“They are simply two little babies, finding comfort and warmth in each other’s company.” That’s how the Kildare Animal Foundation Wildlife Unit in Ireland describes the unlikely friendship that has formed between an orphaned rabbit and pigeon chick that recently came into their care.
The two baby animals arrived separately to their rescue. The rabbit arrived in August and Kildare Animal Foundation wrote on Facebook that “He was so tiny that he still had the remains of umbilical cord attached.” He had a few weeks of touch and go, suffering a prolonged seizure that left him with an unsteady gait.”He was very weak and we honestly didn’t expect him to make it,” said the wildlife rescue. “But he did.”
A few weeks after the baby rabbit was better, a pigeon chick arrived. A woman had found a nest with the chick inside. “In it was a newly hatched chick and an unhatched egg,” wrote Kildare Animal Foundation. “Sadly, the egg was cold and no longer viable, but the little chick appeared to be unharmed from the fall.”
As both animals needed the warmth and comfort of an incubator, and their foster carer only had one, she placed the two animals inside and placed a divide in the middle of it with one baby on either side.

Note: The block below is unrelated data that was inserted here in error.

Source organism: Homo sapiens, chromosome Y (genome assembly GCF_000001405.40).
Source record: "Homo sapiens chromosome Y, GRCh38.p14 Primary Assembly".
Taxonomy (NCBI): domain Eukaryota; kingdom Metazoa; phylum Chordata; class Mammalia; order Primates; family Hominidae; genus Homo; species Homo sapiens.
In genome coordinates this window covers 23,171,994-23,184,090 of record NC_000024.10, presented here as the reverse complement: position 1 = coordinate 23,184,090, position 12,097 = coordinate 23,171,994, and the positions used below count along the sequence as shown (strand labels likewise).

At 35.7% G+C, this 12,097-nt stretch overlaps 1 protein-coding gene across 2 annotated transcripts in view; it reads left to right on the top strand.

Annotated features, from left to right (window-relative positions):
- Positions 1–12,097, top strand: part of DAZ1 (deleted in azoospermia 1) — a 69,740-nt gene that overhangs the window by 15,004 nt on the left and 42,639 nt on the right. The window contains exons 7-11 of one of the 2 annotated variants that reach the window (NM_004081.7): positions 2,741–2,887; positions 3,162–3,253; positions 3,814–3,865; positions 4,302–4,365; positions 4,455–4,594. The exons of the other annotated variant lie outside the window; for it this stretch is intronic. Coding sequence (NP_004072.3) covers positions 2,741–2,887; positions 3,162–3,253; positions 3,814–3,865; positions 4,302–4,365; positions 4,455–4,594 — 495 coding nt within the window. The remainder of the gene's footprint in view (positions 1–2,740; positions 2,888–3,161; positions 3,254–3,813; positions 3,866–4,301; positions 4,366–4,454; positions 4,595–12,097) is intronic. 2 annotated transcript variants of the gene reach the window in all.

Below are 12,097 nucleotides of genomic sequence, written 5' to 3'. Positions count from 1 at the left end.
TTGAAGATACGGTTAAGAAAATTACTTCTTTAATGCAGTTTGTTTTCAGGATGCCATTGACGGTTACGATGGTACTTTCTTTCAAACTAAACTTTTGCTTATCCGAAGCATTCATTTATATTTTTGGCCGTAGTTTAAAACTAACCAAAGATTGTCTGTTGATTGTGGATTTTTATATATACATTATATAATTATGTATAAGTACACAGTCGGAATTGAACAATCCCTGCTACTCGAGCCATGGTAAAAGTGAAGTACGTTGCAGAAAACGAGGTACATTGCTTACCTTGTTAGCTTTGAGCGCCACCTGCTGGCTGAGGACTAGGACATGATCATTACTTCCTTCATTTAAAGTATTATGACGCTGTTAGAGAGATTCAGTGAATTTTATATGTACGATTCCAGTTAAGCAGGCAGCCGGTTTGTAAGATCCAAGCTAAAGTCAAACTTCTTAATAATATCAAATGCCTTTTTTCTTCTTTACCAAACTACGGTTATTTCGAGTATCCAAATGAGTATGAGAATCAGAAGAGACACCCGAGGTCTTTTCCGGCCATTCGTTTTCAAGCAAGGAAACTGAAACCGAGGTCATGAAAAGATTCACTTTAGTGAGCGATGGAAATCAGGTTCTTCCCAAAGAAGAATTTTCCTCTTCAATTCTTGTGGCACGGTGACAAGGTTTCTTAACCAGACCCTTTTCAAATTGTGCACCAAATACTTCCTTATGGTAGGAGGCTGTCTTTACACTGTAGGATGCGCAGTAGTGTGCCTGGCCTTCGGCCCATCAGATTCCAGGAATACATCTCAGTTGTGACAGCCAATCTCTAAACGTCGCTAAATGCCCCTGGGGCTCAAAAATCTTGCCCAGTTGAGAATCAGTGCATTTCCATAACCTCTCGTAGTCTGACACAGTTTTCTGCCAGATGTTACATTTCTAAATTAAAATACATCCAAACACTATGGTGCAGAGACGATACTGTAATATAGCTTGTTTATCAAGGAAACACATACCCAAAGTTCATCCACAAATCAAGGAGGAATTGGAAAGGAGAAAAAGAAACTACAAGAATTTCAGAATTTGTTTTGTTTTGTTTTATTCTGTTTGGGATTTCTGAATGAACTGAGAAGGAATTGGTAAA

“Both babies fed and settled down down well,” the foundation wrote. “Imagine our foster carer’s surprise when she next checked them and discovered that the divide had been overcome and these two had decided that life together was better than life apart.”
“Ever since, they have curled straight up together after every feed. Neither is out of the woods yet, tiny lives are so delicate at this stage, but they are thriving for now. The comfort of two heartbeats together, of companionship, has crossed the species divide. They are simply two little babies, finding comfort and warmth in each other’s company. Aren’t they just beautiful?”
Little Pidg and bunnies love for each other continues…
This wonderful photo is courtesy of our great volunteer Ann Dillon
A week on, the two’s friendship continues and their healths are improving. Hopes are they will be released back into the wild when they are big and strong. To support Kildare Animal Foundation Wildlife Unit and their rescue efforts visit their website.
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